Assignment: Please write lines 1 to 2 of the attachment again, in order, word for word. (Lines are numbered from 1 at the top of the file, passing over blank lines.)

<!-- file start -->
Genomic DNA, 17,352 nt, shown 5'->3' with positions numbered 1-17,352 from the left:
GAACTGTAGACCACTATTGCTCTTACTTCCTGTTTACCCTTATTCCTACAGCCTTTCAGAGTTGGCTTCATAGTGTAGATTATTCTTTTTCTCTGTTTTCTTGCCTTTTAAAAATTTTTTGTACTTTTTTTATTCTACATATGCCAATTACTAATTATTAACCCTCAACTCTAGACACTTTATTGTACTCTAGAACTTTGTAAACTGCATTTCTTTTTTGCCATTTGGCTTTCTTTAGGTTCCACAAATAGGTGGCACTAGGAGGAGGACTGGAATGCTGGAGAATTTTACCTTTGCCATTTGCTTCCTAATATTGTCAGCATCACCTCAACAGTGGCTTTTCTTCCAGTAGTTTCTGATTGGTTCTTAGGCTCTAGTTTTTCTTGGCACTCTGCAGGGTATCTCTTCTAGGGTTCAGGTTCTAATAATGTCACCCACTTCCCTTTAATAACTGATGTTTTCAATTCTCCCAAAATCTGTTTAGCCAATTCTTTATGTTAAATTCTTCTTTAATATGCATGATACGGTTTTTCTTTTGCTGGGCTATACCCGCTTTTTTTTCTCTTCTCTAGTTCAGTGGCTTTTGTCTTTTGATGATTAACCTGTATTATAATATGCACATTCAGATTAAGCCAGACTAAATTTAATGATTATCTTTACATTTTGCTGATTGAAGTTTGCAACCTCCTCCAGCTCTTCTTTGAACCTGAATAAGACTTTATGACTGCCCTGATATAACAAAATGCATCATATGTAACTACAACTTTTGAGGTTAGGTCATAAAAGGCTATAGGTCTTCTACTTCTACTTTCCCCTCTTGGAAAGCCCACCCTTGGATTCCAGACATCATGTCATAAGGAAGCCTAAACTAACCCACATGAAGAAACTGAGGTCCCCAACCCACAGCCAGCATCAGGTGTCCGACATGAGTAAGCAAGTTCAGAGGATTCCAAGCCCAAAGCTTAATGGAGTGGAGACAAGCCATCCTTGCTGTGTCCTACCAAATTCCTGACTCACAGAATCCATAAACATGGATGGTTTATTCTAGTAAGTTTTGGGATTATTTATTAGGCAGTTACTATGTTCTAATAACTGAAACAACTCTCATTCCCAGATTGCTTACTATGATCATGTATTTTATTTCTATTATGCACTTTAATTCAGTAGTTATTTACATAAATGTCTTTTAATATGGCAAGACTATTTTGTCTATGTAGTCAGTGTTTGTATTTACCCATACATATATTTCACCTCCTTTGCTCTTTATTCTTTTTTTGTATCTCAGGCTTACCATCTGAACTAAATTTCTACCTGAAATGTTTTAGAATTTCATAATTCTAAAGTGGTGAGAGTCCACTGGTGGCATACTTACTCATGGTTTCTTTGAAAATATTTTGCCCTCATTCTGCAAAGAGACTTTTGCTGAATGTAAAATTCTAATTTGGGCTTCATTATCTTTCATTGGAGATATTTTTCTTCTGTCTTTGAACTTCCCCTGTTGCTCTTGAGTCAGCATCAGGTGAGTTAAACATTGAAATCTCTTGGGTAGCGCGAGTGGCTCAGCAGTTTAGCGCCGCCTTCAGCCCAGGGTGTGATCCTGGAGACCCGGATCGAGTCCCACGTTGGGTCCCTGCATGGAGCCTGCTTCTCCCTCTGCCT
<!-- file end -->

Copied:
Genomic DNA, 17,352 nt, shown 5'->3' with positions numbered 1-17,352 from the left:
GAACTGTAGACCACTATTGCTCTTACTTCCTGTTTACCCTTATTCCTACAGCCTTTCAGAGTTGGCTTCATAGTGTAGATTATTCTTTTTCTCTGTTTTCTTGCCTTTTAAAAATTTTTTGTACTTTTTTTATTCTACATATGCCAATTACTAATTATTAACCCTCAACTCTAGACACTTTATTGTACTCTAGAACTTTGTAAACTGCATTTCTTTTTTGCCATTTGGCTTTCTTTAGGTTCCACAAATAGGTGGCACTAGGAGGAGGACTGGAATGCTGGAGAATTTTACCTTTGCCATTTGCTTCCTAATATTGTCAGCATCACCTCAACAGTGGCTTTTCTTCCAGTAGTTTCTGATTGGTTCTTAGGCTCTAGTTTTTCTTGGCACTCTGCAGGGTATCTCTTCTAGGGTTCAGGTTCTAATAATGTCACCCACTTCCCTTTAATAACTGATGTTTTCAATTCTCCCAAAATCTGTTTAGCCAATTCTTTATGTTAAATTCTTCTTTAATATGCATGATACGGTTTTTCTTTTGCTGGGCTATACCCGCTTTTTTTTCTCTTCTCTAGTTCAGTGGCTTTTGTCTTTTGATGATTAACCTGTATTATAATATGCACATTCAGATTAAGCCAGACTAAATTTAATGATTATCTTTACATTTTGCTGATTGAAGTTTGCAACCTCCTCCAGCTCTTCTTTGAACCTGAATAAGACTTTATGACTGCCCTGATATAACAAAATGCATCATATGTAACTACAACTTTTGAGGTTAGGTCATAAAAGGCTATAGGTCTTCTACTTCTACTTTCCCCTCTTGGAAAGCCCACCCTTGGATTCCAGACATCATGTCATAAGGAAGCCTAAACTAACCCACATGAAGAAACTGAGGTCCCCAACCCACAGCCAGCATCAGGTGTCCGACATGAGTAAGCAAGTTCAGAGGATTCCAAGCCCAAAGCTTAATGGAGTGGAGACAAGCCATCCTTGCTGTGTCCTACCAAATTCCTGACTCACAGAATCCATAAACATGGATGGTTTATTCTAGTAAGTTTTGGGATTATTTATTAGGCAGTTACTATGTTCTAATAACTGAAACAACTCTCATTCCCAGATTGCTTACTATGATCATGTATTTTATTTCTATTATGCACTTTAATTCAGTAGTTATTTACATAAATGTCTTTTAATATGGCAAGACTATTTTGTCTATGTAGTCAGTGTTTGTATTTACCCATACATATATTTCACCTCCTTTGCTCTTTATTCTTTTTTTGTATCTCAGGCTTACCATCTGAACTAAATTTCTACCTGAAATGTTTTAGAATTTCATAATTCTAAAGTGGTGAGAGTCCACTGGTGGCATACTTACTCATGGTTTCTTTGAAAATATTTTGCCCTCATTCTGCAAAGAGACTTTTGCTGAATGTAAAATTCTAATTTGGGCTTCATTATCTTTCATTGGAGATATTTTTCTTCTGTCTTTGAACTTCCCCTGTTGCTCTTGAGTCAGCATCAGGTGAGTTAAACATTGAAATCTCTTGGGTAGCGCGAGTGGCTCAGCAGTTTAGCGCCGCCTTCAGCCCAGGGTGTGATCCTGGAGACCCGGATCGAGTCCCACGTTGGGTCCCTGCATGGAGCCTGCTTCTCCCTCTGCCT